We all remember those iconic scenes from a selection of films that have remained a staple of cinema. From the actor’s performance to the sharp editing and mood-determining lighting, every little intricate detail melds together to create a moment that audiences will soon label as unforgettable. Of course, there’s another key element that assures a scene’s resonance: the music.
Record producer and music supervisor Charles Newman kept this in mind when compiling a soundtrack for Universal Picture’s The List, a romantic comedy about the unexpectedness of love and where you find it. Following Abby (Halston Sage) after her fiance sleeps with a celebrity on his “free-pass list”, the film transports us and our determined protagonist to Los Angeles to sleep with a celebrity from her list. In her peculiar conquest, Abby meets Jake (Christian Navarro) who challenges her pre-conceived notions of love and relationships.
Though it might seem easier than creating an original score, putting together a top-notch, well-suited soundtrack is no easy task. Fortunately, Newman and The List’s director Melissa-Miller Costanzo are no amateurs when it comes to curating the musical vibe of a film. After working together on the drama All These Small Moments, the two rejoined forces for The List resulting in an eclectic soundtrack featuring a myriad of sounds and aesthetics that match up with the film perfectly.
From the folksy alternative tracks “On Top Of My Shoulders” by Austin-Hartley Leonard and “I Am Lying” by The Davenports to the ravey hip-hop beats of “Everyday Saturday” and “No Regulas” from Sandflower, and even slowcore and softer songs drenched in melancholy “Shadow” by Byland and “Too Soon” by Frank Bell, The List soundtrack explores the emotional landscape of love and finding yourself with jubilance, reflection, and bitterness making for a riveting musical component alongside the unfolding story.
Q. You’ve composed for a variety of films all unique in genre and style. What attracted you to the list?
A. I had worked with the director Melissa Miller-Costanzo on her last film All These Small Moments where we developed a great working relationship. When she began working on this film I read the script and we started talking about music and artist ideas. It was over a year from then until we were actually putting songs to picture. It’s always great to be part of the process from the beginning.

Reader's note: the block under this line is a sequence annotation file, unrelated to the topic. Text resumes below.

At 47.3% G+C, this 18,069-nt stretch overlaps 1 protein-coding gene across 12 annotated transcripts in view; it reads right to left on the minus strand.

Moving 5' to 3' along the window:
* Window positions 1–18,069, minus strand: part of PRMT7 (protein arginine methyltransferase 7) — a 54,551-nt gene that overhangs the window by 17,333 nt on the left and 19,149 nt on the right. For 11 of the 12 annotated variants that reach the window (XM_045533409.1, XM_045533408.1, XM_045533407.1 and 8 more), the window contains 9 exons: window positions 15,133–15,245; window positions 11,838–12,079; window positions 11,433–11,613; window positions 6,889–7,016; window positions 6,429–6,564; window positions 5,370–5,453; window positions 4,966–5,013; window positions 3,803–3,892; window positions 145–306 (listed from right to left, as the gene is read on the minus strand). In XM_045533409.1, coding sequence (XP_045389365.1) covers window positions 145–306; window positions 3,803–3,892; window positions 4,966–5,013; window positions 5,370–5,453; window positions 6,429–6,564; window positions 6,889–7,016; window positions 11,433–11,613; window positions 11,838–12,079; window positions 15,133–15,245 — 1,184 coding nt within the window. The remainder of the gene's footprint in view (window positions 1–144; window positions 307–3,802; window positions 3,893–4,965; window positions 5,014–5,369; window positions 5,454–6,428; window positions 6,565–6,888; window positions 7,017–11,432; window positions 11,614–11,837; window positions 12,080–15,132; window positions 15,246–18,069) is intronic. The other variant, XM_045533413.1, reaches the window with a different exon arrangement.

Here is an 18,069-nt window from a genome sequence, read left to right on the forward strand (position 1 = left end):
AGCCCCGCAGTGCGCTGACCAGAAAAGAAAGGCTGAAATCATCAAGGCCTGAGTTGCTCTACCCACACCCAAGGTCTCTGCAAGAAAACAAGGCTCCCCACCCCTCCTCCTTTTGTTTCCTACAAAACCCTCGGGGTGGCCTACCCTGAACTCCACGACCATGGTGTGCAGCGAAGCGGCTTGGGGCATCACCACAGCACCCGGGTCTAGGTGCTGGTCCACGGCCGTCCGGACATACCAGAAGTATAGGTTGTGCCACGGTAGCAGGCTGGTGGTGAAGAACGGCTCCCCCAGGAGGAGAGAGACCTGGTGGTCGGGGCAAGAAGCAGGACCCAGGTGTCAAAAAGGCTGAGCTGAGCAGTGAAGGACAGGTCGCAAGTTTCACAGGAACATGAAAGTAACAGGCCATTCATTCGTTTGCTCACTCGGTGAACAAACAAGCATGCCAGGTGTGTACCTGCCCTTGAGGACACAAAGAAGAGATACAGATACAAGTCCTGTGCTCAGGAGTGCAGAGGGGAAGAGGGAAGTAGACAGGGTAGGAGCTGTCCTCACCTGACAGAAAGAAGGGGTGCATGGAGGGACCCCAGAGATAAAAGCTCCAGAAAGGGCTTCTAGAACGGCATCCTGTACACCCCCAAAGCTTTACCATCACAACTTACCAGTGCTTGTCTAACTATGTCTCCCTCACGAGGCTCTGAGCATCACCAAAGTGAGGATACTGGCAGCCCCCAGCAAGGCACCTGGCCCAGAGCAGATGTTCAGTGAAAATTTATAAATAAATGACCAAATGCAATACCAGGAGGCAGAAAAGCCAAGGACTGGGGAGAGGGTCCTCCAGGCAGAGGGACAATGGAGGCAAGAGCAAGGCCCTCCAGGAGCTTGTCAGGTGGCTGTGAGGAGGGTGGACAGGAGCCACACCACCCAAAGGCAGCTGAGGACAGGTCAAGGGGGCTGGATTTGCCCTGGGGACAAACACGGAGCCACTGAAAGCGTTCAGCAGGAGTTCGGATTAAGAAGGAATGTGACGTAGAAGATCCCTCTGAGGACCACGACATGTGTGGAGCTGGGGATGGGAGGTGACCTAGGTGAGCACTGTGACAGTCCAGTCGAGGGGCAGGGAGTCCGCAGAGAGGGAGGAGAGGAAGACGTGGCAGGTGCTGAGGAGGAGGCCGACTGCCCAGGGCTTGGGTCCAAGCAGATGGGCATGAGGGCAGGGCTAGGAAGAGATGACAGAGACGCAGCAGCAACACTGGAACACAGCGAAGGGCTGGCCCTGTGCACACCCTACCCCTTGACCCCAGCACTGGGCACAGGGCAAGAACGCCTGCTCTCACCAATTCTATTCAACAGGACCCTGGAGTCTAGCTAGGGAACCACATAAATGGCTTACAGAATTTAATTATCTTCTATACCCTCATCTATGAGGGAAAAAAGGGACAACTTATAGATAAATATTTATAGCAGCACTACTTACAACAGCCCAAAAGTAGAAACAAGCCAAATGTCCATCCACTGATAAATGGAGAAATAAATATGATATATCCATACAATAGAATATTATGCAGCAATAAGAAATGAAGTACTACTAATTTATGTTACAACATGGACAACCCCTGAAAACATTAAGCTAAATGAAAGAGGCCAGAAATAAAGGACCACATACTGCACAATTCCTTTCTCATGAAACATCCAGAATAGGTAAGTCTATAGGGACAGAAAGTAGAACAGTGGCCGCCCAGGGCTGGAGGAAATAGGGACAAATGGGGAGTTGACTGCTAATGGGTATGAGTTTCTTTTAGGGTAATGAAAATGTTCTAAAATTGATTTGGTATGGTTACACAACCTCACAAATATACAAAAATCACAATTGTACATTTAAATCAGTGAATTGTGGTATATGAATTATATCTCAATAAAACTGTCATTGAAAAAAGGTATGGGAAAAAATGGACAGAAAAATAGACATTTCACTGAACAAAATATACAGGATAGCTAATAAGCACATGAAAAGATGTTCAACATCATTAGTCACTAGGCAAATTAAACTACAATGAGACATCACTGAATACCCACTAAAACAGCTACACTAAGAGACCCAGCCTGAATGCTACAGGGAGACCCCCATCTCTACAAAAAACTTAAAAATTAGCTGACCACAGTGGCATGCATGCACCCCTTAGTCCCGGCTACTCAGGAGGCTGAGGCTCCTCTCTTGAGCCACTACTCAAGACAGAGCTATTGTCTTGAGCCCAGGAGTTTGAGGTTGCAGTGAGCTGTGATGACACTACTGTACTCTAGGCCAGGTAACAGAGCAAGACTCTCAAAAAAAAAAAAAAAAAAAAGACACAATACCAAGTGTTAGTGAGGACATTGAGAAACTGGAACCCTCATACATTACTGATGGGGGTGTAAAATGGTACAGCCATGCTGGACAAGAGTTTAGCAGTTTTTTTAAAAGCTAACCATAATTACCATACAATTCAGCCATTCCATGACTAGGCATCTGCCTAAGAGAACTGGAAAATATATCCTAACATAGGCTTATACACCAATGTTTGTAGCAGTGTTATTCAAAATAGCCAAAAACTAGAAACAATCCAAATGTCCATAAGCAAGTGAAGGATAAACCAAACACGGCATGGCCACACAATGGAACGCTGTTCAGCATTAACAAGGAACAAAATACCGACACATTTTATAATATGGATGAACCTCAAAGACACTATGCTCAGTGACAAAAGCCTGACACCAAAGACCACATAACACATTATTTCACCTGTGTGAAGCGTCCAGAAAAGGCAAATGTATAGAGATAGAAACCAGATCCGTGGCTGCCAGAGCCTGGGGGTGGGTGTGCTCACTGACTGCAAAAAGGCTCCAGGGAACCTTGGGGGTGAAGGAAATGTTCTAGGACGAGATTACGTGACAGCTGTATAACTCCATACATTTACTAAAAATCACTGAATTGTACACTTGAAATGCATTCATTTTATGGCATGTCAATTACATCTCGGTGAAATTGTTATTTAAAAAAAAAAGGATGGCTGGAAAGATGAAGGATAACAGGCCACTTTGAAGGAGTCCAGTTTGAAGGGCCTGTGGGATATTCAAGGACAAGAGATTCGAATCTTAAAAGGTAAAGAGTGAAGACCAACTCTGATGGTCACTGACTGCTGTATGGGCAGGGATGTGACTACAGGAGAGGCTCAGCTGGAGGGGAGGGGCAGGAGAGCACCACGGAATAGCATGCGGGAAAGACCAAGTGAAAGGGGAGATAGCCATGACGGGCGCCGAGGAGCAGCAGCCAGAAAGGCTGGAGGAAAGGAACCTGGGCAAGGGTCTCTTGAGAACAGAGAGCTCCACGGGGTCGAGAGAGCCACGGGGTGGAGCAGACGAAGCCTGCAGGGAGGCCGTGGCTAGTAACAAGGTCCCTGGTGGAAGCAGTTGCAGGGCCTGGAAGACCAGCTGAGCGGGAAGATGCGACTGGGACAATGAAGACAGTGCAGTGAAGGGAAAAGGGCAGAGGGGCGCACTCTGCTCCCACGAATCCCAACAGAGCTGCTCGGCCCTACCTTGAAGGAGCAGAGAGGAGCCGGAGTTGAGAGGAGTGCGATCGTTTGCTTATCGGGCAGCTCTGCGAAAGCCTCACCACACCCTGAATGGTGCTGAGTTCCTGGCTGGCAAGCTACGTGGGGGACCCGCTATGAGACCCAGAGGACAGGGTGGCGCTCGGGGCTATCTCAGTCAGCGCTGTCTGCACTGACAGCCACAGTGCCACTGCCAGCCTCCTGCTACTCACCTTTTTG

Q. Did the film, being a romantic comedy, compel you to focus on more upbeat contemporary tracks?
A. Yes, the pacing and comedy of the film initially dictated that kind of sound. There were some other really beautiful cinematic moments that some of the melancholy tracks fit as well.
Q. You worked closely with The List’s director Melissa Miller-Costanzo to curate a soundtrack that perfectly encapsulates the movie’s vibe. Talk about working with her.
A. She’s a kid of the 70s so her tastes gravitate there, but with so much new music rooted in that history, it was fun turning her onto new artists and finding fresh new music that connected with her.
Q. Some songs were recorded specifically to be played alongside certain scenes. How do you think the music elevates those scenes?
A. Those scenes had songs temped in that were out of the budget, so with Melissa having them already setting the tone, it gave us the roadmap of what the tempo and feel should be. [It] gave room for the artists to write and produce to picture with more detail and dynamics than the original temp track had.
Q. What are some personal highlights for you from the soundtrack?
A. I love the Oshima Brothers track and the Byland track. Both happen during key emotional scenes in the film and really elevate those moments.
Q. The music featured spans across multiple genres from hip-hop, to indie pop, to rock. How were you able to highlight these differences while maintaining the essence of the film?
A. Everything has continuity as it’s all indie artists with similar production aesthetics. From the more alt-pop tracks to the Americana and rock songs, there’s an overall melodic sensibility to everything, and most of the songs are hook-driven and catchy in their own way.